My first Candy Dulfer experience happened when my friend Joy Broome, worked in the publicity department at Arista Records in the 80's. When I paid her a visit at her office, I left with a stack of CD's or artists such as Whitney Houston and some artists who were pretty obscure at that time: Kenny G, Sarah McLaughlin, and Candy Dulfer. Obviously, the anonymity thing wore off for Kenny G and Sarah McLaughlin. And, Dulfer..... Well, she is one of those artists who isn't in it for the fame. She's in it for the funk and the freedom to express herself and nobody else!
Back to the stack of records/CD's. When I got in my car after leaving Joy's office, I popped in Candy Dulfer's CD into the player and was immediately mesmerized by EVERY SONG. There are some great driving songs on that record. To this very day, I enjoy pulling out Saxuality for a spin.
I heard pieces of a rumor from various sources about how Clive Davis had big ideas for Candy Dulfer at one time. Cilve was the man behind the success of so many, such as Whitney Houston and Kenny G (the king of all elevator sounds). When Clive offers ideas on what artists should do, most artists listen and would swim though a mile of shit to get into his office and be told what to do by him. But apparently, when Dulfer was told by Davis what she needed to do, she did not comply. When artists don't listen to Davis, they get flushed from his companies. I am betting Candy was happy to move on and do her own thing before Davis even got the inkling. That's the Amsterdam way. That's the indie way!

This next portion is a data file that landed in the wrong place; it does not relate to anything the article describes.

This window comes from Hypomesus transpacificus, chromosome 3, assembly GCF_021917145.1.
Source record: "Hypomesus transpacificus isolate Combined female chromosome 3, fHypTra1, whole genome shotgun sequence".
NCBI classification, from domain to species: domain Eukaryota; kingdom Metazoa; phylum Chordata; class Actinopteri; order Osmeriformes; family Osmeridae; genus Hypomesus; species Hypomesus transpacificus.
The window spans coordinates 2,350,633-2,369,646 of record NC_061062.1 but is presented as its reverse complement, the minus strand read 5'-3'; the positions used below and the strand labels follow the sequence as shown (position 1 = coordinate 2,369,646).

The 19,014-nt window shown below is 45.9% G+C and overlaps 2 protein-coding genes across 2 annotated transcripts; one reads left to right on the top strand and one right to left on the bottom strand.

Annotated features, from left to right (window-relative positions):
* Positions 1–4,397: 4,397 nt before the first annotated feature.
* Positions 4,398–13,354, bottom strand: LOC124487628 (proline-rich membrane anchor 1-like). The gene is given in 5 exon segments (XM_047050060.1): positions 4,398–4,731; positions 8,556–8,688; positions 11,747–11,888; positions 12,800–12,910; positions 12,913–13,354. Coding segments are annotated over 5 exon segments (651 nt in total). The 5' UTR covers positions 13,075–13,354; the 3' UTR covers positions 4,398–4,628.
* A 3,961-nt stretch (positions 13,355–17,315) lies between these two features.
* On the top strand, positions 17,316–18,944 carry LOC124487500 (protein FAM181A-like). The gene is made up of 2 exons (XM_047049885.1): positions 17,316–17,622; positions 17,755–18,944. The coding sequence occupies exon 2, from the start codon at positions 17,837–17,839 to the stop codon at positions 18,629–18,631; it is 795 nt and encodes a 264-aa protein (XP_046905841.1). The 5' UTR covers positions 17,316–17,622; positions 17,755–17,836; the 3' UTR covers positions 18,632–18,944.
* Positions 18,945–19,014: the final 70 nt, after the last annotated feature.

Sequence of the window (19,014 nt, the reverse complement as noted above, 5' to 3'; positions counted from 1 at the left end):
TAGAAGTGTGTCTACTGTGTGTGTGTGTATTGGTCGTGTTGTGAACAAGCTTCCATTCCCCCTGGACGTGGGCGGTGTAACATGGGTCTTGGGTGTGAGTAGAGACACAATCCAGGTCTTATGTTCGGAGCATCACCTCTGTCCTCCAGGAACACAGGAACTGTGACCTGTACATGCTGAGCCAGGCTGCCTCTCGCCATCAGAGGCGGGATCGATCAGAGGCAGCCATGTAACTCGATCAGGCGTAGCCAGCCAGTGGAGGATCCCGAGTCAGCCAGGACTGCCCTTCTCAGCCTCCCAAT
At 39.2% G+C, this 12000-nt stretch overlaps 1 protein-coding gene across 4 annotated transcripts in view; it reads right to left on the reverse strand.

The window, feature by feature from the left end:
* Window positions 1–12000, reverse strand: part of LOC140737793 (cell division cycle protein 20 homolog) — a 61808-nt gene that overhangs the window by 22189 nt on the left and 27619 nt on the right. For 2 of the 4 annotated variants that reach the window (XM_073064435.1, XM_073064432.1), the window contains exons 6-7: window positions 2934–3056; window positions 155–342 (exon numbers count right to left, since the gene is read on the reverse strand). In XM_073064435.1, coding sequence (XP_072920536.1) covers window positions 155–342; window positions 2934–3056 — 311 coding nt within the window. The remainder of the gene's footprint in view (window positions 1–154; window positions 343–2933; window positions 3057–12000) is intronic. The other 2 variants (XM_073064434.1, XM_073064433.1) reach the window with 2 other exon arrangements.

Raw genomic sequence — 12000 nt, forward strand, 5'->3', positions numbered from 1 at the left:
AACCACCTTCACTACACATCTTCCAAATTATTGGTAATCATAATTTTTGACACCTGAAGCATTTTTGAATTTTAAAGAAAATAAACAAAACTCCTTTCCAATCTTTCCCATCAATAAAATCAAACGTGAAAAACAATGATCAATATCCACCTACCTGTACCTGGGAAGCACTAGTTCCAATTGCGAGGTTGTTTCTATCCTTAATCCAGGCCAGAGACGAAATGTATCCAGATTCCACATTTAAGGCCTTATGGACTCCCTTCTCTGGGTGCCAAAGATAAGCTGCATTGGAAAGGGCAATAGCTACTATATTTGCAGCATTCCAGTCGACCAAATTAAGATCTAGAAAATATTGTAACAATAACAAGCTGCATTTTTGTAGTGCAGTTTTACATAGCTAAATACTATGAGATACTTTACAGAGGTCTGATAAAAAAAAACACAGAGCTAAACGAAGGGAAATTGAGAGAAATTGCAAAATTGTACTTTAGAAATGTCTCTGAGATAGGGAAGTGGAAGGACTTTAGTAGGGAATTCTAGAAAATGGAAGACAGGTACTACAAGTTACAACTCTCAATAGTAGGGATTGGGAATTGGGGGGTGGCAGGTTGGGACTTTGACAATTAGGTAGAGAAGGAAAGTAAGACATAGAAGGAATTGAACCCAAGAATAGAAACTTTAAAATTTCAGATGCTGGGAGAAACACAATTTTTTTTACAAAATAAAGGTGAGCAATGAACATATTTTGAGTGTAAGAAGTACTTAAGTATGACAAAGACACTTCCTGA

In 1995, after parting ways with a sax player I had managed, was working on a new label and Candy was the artist I wanted to sign. She was a free agent at that time and I had this gut feeling she'd be the best artist to sign. I tried really hard to appeal to her manager, which was her mother, Inge. All the things that would appeal to most American acts such as money and fame don't work with artists such as Candy Dulfer. She in it for other reasons and cannot not be bought. That left me with a new perspective on artists and their dignity. Tons of respect for the Dulfers.
Dulfer is the ultimate indie artist, who has done HER OWN thing. Sure, she's collaborated with greats like Prince, Dave Stewart, Van Morrison and many many others, but she is not a puppet or a side musician. If it isn't funky or it doesn't have soul, she probably won't be there. Hope you enjoy these handpicked clips below. Peace Love Groove, GC
One of my favorite Candy Dulfer tracks is the title track from her 1993 record, Sax A Go Go
(audio/video sync is off - sorry)
Here are some live videos :)
Candy Dulfer - My Funk (live)
Candy Dulfer - Life Of The Party
Candy's father, Hans Dulfer, is a particularly badass edgy tenor sax man with his own unique sound. This next track is a song written by Hans.
Candy Dulfer Funky Stuff - Our House Is Not A Home (Live)
Candy Dulfer & Funky Stuff - Saxuality - Live 1990
And, last but not least, here is a song that is a staple song for the smooth jazz radio circuit in the U.S.A, over 20 years after it was first released in 1989 as the soundtrack for the Dutch movie De Kassière. I hate "smooth jazz" with a passion, but this song is great!
Candy Dulfer & Dave Stewart - Lily was here (Live)
And finally, a track of her latest 2011 release. It's not my favorite compared to everything she has done, but it isn't bad at all.
Candy Dulfer - Crazy
Connect direct with Candy Dulfer at CandyDulfer.NL